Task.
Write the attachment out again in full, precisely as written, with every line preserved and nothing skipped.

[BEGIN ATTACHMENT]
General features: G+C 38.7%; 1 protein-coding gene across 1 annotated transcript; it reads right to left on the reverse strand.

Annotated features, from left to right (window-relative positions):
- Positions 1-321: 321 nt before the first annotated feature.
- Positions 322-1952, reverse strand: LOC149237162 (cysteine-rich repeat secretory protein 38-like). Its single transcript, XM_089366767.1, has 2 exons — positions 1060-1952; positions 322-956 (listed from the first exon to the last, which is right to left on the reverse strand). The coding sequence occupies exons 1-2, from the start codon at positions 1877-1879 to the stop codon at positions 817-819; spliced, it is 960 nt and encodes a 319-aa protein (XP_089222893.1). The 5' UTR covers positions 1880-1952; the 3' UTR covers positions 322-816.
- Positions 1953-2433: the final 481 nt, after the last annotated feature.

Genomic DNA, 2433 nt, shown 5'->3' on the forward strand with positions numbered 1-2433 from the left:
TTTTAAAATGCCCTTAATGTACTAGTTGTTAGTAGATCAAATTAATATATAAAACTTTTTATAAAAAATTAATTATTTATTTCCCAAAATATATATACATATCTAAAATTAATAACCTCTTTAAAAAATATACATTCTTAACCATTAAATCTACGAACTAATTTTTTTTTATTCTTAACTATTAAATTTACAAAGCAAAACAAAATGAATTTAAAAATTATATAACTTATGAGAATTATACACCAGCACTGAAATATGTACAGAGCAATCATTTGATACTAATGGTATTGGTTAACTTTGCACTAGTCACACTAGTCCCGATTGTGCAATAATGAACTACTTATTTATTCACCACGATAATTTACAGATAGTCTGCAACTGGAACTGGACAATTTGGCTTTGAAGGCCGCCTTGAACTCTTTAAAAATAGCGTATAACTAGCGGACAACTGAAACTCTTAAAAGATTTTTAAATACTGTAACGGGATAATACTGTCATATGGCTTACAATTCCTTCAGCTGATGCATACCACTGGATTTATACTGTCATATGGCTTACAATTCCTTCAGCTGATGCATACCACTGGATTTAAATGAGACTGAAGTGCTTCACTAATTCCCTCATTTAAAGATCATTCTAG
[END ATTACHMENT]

General features: G+C 38.7%; 1 protein-coding gene across 1 annotated transcript; it reads right to left on the reverse strand.

Annotated features, from left to right (window-relative positions):
- Positions 1-321: 321 nt before the first annotated feature.
- Positions 322-1952, reverse strand: LOC149237162 (cysteine-rich repeat secretory protein 38-like). Its single transcript, XM_089366767.1, has 2 exons — positions 1060-1952; positions 322-956 (listed from the first exon to the last, which is right to left on the reverse strand). The coding sequence occupies exons 1-2, from the start codon at positions 1877-1879 to the stop codon at positions 817-819; spliced, it is 960 nt and encodes a 319-aa protein (XP_089222893.1). The 5' UTR covers positions 1880-1952; the 3' UTR covers positions 322-816.
- Positions 1953-2433: the final 481 nt, after the last annotated feature.

Genomic DNA, 2433 nt, shown 5'->3' on the forward strand with positions numbered 1-2433 from the left:
TTTTAAAATGCCCTTAATGTACTAGTTGTTAGTAGATCAAATTAATATATAAAACTTTTTATAAAAAATTAATTATTTATTTCCCAAAATATATATACATATCTAAAATTAATAACCTCTTTAAAAAATATACATTCTTAACCATTAAATCTACGAACTAATTTTTTTTTATTCTTAACTATTAAATTTACAAAGCAAAACAAAATGAATTTAAAAATTATATAACTTATGAGAATTATACACCAGCACTGAAATATGTACAGAGCAATCATTTGATACTAATGGTATTGGTTAACTTTGCACTAGTCACACTAGTCCCGATTGTGCAATAATGAACTACTTATTTATTCACCACGATAATTTACAGATAGTCTGCAACTGGAACTGGACAATTTGGCTTTGAAGGCCGCCTTGAACTCTTTAAAAATAGCGTATAACTAGCGGACAACTGAAACTCTTAAAAGATTTTTAAATACTGTAACGGGATAATACTGTCATATGGCTTACAATTCCTTCAGCTGATGCATACCACTGGATTTATACTGTCATATGGCTTACAATTCCTTCAGCTGATGCATACCACTGGATTTAAATGAGACTGAAGTGCTTCACTAATTCCCTCATTTAAAGATCATTCTAG